Vincent by Leonard Nimoy at the VS Theatre

October 11, 2012 | By David Maurer | Category: Theater and Dance

Jean-Michel Richaud in Leonard Nimoy's "Vincent" at the VS Theatre / Photo by Yana Gorskaya

In Van Gogh’s famous painting “Starry Night,” a multitude of stars blaze fervidly in the night sky above St. Remy. In Vincent, currently at the VS Theatre on Pico, only one star blazes, but the light seems just as intense and intriguing, illuminating the mysteries inside the life of the great painter.

Vincent has an interesting pedigree, beginning life as a 1979 play by Phillip Stephens called Van Gogh. Actor Leonard Nimoy, best known as Spock in the Star Trek franchise, found the play at a time he was scouting for his own information on Van Gogh. He bought the rights and then expanded and adapted the work himself. In particular, he made use of the hundreds of letters sent from Vincent to his brother Theo during his period of artistic ascendency. As a result, we hear many of the actual words of Vincent Van Gogh spoken throughout the play, which adds a sense of verisimilitude to the proceedings.

Nimoy himself performed the role over a hundred times, including in a 1981 TV movie of the same name, and his play has continued to be performed with some regularity around the country. In this version, directed by Paul Stein, we have French actor Jean-Michel Richaud performing the solo role. It is his first one-man show, and he does a very good job with a schizophrenic role that requires the embodiment of two people: Vincent and his younger art dealer brother Theo.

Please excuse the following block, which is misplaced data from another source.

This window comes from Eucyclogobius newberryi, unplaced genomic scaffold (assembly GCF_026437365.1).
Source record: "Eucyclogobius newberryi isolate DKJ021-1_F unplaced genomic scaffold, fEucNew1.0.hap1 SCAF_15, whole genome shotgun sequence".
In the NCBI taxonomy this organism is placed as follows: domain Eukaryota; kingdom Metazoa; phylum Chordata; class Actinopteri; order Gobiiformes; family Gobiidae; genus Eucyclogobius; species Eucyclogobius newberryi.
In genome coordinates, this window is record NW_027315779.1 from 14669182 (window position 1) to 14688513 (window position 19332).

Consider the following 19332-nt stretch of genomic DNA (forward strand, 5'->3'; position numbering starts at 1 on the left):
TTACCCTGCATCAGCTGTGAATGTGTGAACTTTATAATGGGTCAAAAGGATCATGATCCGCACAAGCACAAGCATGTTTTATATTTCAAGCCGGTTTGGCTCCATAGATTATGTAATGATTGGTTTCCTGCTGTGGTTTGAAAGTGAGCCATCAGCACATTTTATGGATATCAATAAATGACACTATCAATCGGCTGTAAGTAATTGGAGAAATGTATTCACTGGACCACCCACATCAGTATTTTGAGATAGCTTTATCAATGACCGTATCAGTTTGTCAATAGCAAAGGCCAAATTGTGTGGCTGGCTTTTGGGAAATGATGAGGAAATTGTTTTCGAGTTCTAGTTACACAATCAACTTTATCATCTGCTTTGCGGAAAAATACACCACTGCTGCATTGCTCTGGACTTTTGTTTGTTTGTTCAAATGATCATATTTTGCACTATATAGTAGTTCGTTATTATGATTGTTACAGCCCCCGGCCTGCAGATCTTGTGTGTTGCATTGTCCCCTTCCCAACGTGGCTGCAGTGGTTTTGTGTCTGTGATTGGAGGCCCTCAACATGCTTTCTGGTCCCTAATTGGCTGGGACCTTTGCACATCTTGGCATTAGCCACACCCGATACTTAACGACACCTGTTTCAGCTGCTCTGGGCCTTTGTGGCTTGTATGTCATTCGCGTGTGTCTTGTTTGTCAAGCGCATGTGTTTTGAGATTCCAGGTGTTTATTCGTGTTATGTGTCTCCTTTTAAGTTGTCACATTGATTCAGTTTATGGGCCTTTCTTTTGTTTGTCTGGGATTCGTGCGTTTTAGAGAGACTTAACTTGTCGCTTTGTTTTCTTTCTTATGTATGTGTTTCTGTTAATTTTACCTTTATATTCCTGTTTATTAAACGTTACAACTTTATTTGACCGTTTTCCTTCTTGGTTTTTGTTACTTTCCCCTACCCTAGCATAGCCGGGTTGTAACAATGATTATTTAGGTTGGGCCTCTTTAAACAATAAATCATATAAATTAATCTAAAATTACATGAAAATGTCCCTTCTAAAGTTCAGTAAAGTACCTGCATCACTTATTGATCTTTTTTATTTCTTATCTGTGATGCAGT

The first thing you notice about Richaud as he enters in period costume is his physical resemblance to Vincent; with his trimmed beard and short spiky hair, he gets us halfway there. But this is not Vincent—it is Theo who is speaking to us, the audience, at a memorial for his recently deceased brother. The entire play is, in essence, an apologia for his brother and his eccentricity. However, it is when Theo morphs into Vincent, inhabiting the quite different persona of the painter in flashbacks and remembrances, that we see the best part of the performance. Richaud’s native tongue is also an advantage, as there is a dramatic tirade spat out in staccato French near the beginning of the play.

Richaud quickly finds the humor inherent in the script during the first half of the play, and there are several knowing ironic “winks” to an audience obviously expected to know something of Van Gogh’s reputation. A television screen in the corner emphasizes the text with various works from Van Gogh on a timeline as we move through the seminal events of his life, such as his move to Arles and his self-imposed stay at an asylum.

But it is Richaud’s exploration of the artistic temperament that makes this production worthwhile. Van Gogh was a tortured soul; he suffered from numerous health problems, including epilepsy, and battled mental illness. He was irascible, hard to get along with and, to the great distress of his family, had a penchant for prostitutes and peasant girls. He was also very religious and had planned to become a priest before committing to art. Through the interplay of Vincent and Theo, Richaud brings up all of these facets and nuances for us to consider in evaluating the truth about who Vincent really was.

Carefully assembling and juxtaposing these fragments, Richaud leaves us with an appropriately impressionistic portrait of a man obsessed by the urge to create (Van Gogh frequently painted two canvases per day, every day, racking up over 2,000 paintings in the last decade of his short life — he died from a self-inflicted gunshot wound at age 37). In the end, Theo’s impassioned conclusion is that Vincent was a noble soul who fervently believed in the nobility and transcendence of art, while disdaining the crass commercialism associated with artistic success. That uncompromising attitude describes Richaud’s performance as well and makes Vincent a worthwhile evening at the theater.

—David Maurer, Culture Spot LA

Vincent continues through Nov. 11 at the VS Theatre (formerly known as the Black Dahlia), 5453 W. Pico Blvd., LA 90019. Show times are Sundays at 6 p.m. For tickets, visit www.brownpapertickets.com or call (323) 417-2170. For information, visit www.thenextarena.com.

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